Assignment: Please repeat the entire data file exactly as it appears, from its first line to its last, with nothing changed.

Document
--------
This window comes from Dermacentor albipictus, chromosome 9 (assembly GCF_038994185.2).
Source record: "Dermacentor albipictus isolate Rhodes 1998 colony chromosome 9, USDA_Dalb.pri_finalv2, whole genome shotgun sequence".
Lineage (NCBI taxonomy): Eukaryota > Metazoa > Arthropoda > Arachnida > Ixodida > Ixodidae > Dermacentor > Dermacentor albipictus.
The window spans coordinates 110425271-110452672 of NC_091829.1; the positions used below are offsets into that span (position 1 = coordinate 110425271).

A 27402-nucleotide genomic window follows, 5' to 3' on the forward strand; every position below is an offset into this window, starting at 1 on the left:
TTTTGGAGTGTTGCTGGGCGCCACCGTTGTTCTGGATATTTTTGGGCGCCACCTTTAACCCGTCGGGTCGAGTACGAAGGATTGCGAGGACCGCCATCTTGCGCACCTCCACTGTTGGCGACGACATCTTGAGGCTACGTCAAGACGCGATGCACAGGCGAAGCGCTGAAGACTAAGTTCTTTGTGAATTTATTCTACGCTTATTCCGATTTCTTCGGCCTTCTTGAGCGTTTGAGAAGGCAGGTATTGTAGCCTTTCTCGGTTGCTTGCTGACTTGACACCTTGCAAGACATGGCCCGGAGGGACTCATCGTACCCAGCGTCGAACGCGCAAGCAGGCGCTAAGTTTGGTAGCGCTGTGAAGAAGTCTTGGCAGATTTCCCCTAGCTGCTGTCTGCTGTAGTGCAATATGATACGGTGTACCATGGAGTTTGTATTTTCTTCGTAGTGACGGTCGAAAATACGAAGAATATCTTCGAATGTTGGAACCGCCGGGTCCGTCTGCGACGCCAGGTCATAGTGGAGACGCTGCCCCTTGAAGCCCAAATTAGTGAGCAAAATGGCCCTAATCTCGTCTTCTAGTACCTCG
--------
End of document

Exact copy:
This window comes from Dermacentor albipictus, chromosome 9 (assembly GCF_038994185.2).
Source record: "Dermacentor albipictus isolate Rhodes 1998 colony chromosome 9, USDA_Dalb.pri_finalv2, whole genome shotgun sequence".
Lineage (NCBI taxonomy): Eukaryota > Metazoa > Arthropoda > Arachnida > Ixodida > Ixodidae > Dermacentor > Dermacentor albipictus.
The window spans coordinates 110425271-110452672 of NC_091829.1; the positions used below are offsets into that span (position 1 = coordinate 110425271).

A 27402-nucleotide genomic window follows, 5' to 3' on the forward strand; every position below is an offset into this window, starting at 1 on the left:
TTTTGGAGTGTTGCTGGGCGCCACCGTTGTTCTGGATATTTTTGGGCGCCACCTTTAACCCGTCGGGTCGAGTACGAAGGATTGCGAGGACCGCCATCTTGCGCACCTCCACTGTTGGCGACGACATCTTGAGGCTACGTCAAGACGCGATGCACAGGCGAAGCGCTGAAGACTAAGTTCTTTGTGAATTTATTCTACGCTTATTCCGATTTCTTCGGCCTTCTTGAGCGTTTGAGAAGGCAGGTATTGTAGCCTTTCTCGGTTGCTTGCTGACTTGACACCTTGCAAGACATGGCCCGGAGGGACTCATCGTACCCAGCGTCGAACGCGCAAGCAGGCGCTAAGTTTGGTAGCGCTGTGAAGAAGTCTTGGCAGATTTCCCCTAGCTGCTGTCTGCTGTAGTGCAATATGATACGGTGTACCATGGAGTTTGTATTTTCTTCGTAGTGACGGTCGAAAATACGAAGAATATCTTCGAATGTTGGAACCGCCGGGTCCGTCTGCGACGCCAGGTCATAGTGGAGACGCTGCCCCTTGAAGCCCAAATTAGTGAGCAAAATGGCCCTAATCTCGTCTTCTAGTACCTCG